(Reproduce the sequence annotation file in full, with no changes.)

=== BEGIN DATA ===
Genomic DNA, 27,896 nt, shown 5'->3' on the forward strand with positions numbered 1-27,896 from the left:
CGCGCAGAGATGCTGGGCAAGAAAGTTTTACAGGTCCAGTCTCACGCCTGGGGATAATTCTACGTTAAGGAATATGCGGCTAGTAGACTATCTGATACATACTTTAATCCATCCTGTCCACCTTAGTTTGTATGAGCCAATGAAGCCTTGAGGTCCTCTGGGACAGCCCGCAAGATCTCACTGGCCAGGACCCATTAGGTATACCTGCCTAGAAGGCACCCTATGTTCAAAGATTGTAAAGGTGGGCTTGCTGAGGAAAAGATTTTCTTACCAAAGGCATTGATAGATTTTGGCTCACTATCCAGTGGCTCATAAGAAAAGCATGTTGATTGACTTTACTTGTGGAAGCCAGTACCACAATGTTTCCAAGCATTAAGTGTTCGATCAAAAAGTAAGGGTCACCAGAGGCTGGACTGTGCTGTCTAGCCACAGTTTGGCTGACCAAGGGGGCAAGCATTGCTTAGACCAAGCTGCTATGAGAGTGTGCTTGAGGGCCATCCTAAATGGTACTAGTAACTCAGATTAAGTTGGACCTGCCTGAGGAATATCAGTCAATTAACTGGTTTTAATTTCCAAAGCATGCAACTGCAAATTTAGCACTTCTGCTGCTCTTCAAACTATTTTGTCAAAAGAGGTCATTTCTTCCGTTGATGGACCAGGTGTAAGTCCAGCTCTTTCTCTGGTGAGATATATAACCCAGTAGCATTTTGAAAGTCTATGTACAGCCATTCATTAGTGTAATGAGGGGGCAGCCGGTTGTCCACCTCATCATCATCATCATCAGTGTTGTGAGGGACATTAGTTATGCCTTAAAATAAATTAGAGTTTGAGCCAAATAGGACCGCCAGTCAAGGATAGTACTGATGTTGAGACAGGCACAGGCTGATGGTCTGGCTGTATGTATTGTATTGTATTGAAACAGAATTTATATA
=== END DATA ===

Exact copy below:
Genomic DNA, 27,896 nt, shown 5'->3' on the forward strand with positions numbered 1-27,896 from the left:
CGCGCAGAGATGCTGGGCAAGAAAGTTTTACAGGTCCAGTCTCACGCCTGGGGATAATTCTACGTTAAGGAATATGCGGCTAGTAGACTATCTGATACATACTTTAATCCATCCTGTCCACCTTAGTTTGTATGAGCCAATGAAGCCTTGAGGTCCTCTGGGACAGCCCGCAAGATCTCACTGGCCAGGACCCATTAGGTATACCTGCCTAGAAGGCACCCTATGTTCAAAGATTGTAAAGGTGGGCTTGCTGAGGAAAAGATTTTCTTACCAAAGGCATTGATAGATTTTGGCTCACTATCCAGTGGCTCATAAGAAAAGCATGTTGATTGACTTTACTTGTGGAAGCCAGTACCACAATGTTTCCAAGCATTAAGTGTTCGATCAAAAAGTAAGGGTCACCAGAGGCTGGACTGTGCTGTCTAGCCACAGTTTGGCTGACCAAGGGGGCAAGCATTGCTTAGACCAAGCTGCTATGAGAGTGTGCTTGAGGGCCATCCTAAATGGTACTAGTAACTCAGATTAAGTTGGACCTGCCTGAGGAATATCAGTCAATTAACTGGTTTTAATTTCCAAAGCATGCAACTGCAAATTTAGCACTTCTGCTGCTCTTCAAACTATTTTGTCAAAAGAGGTCATTTCTTCCGTTGATGGACCAGGTGTAAGTCCAGCTCTTTCTCTGGTGAGATATATAACCCAGTAGCATTTTGAAAGTCTATGTACAGCCATTCATTAGTGTAATGAGGGGGCAGCCGGTTGTCCACCTCATCATCATCATCATCAGTGTTGTGAGGGACATTAGTTATGCCTTAAAATAAATTAGAGTTTGAGCCAAATAGGACCGCCAGTCAAGGATAGTACTGATGTTGAGACAGGCACAGGCTGATGGTCTGGCTGTATGTATTGTATTGTATTGAAACAGAATTTATATA